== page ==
If you’ve been reading my blog for any amount of time ( and thank you to those following from the beginning in 2006), you’ve watched me evolve from a blog who was following other bakers for inspiration to one that leads the way.
My tendency to research the heck out of a problem leads to gaps in my posting, as I research a rabbit trail of information.
I process to a valid conclusion while striving to eat as cleanly as possible.
Then I try to figure out how to make sure the efforts can be replicated by you with ease, like this pixie dust xanthan gum replacer to replace GMO rich gums.
You are BUSY folks after all.
So many have children and elders that you are caring for while still holding down jobs.
I relate, believe me, I relate.
Sometimes the gaps in my blog are just pauses when real life gets the focus.
Like the paucity of posts while I co-authored Gluten-Free Baking for Dummies.
I just didn’t have any more time to write here.
And sometimes, I’m in intensive testing of recipes, cooking and baking up a storm to be certain that the recipe works, every time.
When my husband began to react to the baked goods I was testing last year for the book, I just figured it was a quantity problem.
After all, who actually makes 12 kinds of cookies in two weeks typically?
So many cookies that their children plead for a simple muffin? Then the pleas for a pie instead of the muffins pouring forth from the oven in a steamy flood.
We ate our way through 25 pound bags of brown rice flour, sorghum flour, sweet rice flour, millet flour, potato starch, tapioca flour , 20 pounds of sugar and 30 pounds of butter in about 6 months.
That’s enough to make anyone not feel well, right?
Ed didn’t improve when we went back to our typical diet of vast quantities of vegetables, grass fed meat and organic dairy though.
Every time he ate a baked good, he reacted with the same reaction he has to gluten.
I don’t want to get graphic, let’s just say it is a massive downstream digestive purge and leave it at that.
Until one day I baked something using flax seeds as the binder, and he was fine.
He wasn’t reacting to the flours, he was reacting to the gums.
And if you’ve read my book, you see the transition there. Many of the recipes I created late in the writing incorporate flax seeds as the binder with wonderful results.
The baked goods hold up fine to being formed and baked.
Only one problem though.
Texturally, the flax-only stuff gets tough very quickly.
Wonderful on day one, not so much on day two.
So this past year, I’ve been playing with different seeds and such to figure out how to get around this problem.
Then I worked for a while longer to make it simpler for you.
The two concerns I hear about my blog and book is that you have to weigh everything and that you need to make a batch of my two mixes to bake most of the recipes.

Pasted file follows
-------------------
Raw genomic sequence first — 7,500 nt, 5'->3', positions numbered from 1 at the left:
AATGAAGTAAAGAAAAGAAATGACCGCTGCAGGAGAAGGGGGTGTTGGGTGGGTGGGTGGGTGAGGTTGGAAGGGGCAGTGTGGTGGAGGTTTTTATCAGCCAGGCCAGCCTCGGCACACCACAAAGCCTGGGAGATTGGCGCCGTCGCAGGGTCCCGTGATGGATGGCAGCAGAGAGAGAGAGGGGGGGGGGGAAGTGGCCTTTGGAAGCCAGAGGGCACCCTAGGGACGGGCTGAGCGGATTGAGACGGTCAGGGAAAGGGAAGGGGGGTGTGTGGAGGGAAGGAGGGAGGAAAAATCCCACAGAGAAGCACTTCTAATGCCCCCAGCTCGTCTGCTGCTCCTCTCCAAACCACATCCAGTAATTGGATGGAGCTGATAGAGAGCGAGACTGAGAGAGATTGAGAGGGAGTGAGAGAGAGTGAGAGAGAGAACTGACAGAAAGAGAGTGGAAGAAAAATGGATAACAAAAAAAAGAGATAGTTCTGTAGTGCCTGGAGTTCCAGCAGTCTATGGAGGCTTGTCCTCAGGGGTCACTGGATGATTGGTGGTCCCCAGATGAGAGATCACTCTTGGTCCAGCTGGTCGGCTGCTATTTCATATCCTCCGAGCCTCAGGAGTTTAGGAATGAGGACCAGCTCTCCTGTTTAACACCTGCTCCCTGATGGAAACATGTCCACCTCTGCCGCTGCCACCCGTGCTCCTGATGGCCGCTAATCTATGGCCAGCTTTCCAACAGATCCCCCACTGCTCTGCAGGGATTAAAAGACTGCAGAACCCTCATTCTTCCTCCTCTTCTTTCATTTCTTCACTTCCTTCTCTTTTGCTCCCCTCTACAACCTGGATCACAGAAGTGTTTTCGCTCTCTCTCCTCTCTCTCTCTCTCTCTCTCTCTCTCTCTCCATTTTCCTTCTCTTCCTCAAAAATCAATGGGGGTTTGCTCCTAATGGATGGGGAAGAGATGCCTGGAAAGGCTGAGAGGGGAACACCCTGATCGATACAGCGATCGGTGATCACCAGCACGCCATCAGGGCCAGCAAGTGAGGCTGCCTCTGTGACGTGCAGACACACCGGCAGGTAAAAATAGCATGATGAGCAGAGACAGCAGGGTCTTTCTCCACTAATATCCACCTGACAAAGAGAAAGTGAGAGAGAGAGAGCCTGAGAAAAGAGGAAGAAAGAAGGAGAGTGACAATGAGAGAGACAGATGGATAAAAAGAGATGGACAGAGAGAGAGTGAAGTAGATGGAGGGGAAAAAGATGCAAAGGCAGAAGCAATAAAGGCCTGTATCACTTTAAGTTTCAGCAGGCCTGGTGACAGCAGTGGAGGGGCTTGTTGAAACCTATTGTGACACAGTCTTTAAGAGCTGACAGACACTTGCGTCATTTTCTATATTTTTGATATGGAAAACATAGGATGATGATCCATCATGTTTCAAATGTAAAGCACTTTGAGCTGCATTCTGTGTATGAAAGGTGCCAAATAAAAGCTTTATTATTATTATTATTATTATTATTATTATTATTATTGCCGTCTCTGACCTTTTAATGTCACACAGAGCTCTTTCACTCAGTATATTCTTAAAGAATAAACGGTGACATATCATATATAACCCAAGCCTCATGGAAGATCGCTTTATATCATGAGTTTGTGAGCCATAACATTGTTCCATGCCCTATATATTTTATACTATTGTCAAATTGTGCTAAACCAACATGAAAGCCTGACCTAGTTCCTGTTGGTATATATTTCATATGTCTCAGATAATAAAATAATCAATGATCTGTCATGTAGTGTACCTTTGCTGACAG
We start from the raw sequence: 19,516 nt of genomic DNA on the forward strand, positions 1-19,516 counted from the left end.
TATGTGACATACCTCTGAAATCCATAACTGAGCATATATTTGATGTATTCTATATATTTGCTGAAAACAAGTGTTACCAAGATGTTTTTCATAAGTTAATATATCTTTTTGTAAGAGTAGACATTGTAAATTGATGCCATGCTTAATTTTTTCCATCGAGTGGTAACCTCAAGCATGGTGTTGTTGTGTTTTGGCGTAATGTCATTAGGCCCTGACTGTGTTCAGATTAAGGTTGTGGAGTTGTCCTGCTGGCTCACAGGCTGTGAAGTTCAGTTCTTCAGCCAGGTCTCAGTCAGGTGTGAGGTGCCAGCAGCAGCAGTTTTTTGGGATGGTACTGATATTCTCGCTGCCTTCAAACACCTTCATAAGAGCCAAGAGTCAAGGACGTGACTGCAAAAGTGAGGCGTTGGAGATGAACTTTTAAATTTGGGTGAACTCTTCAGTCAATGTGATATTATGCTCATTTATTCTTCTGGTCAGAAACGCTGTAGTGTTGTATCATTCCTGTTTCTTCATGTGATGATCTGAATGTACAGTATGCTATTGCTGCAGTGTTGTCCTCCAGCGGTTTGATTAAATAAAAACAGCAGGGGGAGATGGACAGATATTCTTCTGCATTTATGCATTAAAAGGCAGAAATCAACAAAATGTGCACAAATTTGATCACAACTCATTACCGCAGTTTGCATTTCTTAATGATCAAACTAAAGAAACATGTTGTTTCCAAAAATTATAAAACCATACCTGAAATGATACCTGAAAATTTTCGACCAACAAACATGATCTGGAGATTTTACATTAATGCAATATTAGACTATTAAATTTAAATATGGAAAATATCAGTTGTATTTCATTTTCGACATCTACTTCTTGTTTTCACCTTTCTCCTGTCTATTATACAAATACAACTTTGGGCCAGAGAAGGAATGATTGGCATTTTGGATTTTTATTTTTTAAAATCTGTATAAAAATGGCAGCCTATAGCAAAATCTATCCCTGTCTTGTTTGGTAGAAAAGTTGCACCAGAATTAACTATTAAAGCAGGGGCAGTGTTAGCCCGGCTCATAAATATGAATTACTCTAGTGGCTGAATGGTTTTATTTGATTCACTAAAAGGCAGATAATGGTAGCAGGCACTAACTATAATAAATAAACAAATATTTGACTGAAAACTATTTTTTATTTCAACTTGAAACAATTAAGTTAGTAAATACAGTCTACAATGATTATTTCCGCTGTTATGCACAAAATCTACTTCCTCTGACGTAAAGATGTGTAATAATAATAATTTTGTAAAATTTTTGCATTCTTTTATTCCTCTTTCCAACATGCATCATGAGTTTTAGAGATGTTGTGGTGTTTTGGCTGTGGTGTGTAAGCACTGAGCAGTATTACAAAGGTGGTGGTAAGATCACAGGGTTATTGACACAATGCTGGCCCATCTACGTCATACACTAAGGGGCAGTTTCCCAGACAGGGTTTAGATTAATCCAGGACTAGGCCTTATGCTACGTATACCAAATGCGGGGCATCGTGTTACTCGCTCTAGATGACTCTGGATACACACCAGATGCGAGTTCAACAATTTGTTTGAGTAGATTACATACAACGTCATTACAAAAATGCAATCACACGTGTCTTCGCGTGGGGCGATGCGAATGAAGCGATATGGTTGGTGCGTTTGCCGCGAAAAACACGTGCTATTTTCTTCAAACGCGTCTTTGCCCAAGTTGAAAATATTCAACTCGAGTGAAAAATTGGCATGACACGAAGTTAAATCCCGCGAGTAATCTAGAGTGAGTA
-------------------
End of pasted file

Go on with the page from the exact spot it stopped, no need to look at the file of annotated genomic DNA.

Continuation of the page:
I’m unapologetic about the need for a scale. Everything about the chemistry of our baking depends on making sure you know how much of something is in your bowl. When you weigh, you are absolutely sure what is in there.
When you don’t, you can get problems like these oatmeal cookies Katie made.
On the left, she hadn’t remembered to pack down the brown sugar, she just scooped the cup. The cookies were ok but not fabulous.
On the right, she had weighed the sugar and created these lacy tuiles instead.
Big difference, huh.
So weigh everything, it really is simpler and far fewer things to wash afterward.
The other concern about the mixes? I get it. Having to make one recipe to make another one is tedious.
But once you have a batch mixed up, you are good to go for a while.
And isn’t it easier to just pull out two containers than a bunch of bags every time?
When I figured out the recipe for a seed mix replacer for xanthan gum and guar gum, I wanted to make it simple.
So here is another recipe for a mixture.
This one you can prepare in minutes and then have it ready to leap into action to hold our baked goods together.
Pixie Dust xanthan gum replacer to the rescue!
When I get more time, I’ll be going back to remake all my older recipes, updating them to use this in place of the xanthan and guar. Yes, even my sourdough.
Feel free to use whichever color chia seeds you wish for this mixture. The cost difference can be substancial between the green/black and the white.
Remember that the pigment will still be there in your baked goods.
I made a batch up both ways, using the pale mix in white baked goods and the colored mix in brown baked goods.
- 20 grams Bob's Red Mill Organic Golden Flaxseeds, 24-Ounce Packages (Pack of 4)
- 10 gramsNutiva Organic Chia Seeds, 12-Ounce Bag
- either color
- 5 grams NOW Foods Psyllium Husk Powder, 12 Ounces
- Grind all of the seeds and husk in a coffee grinder till floury.
- Store in the freezer till you need for a recipe.
- I've discovered that 10 grams of this powder stand in well for ½ teaspoon of xanthan.
- grams are a packed Tablespoon of pixie dust
The seeds I use are organic golden flax from Bob’s Red Mill, Chia from Nutiva and pysillium husk powder from NOW.
One egg can be replaced by using 10 grams of pixie dust and 3 tablespoons of water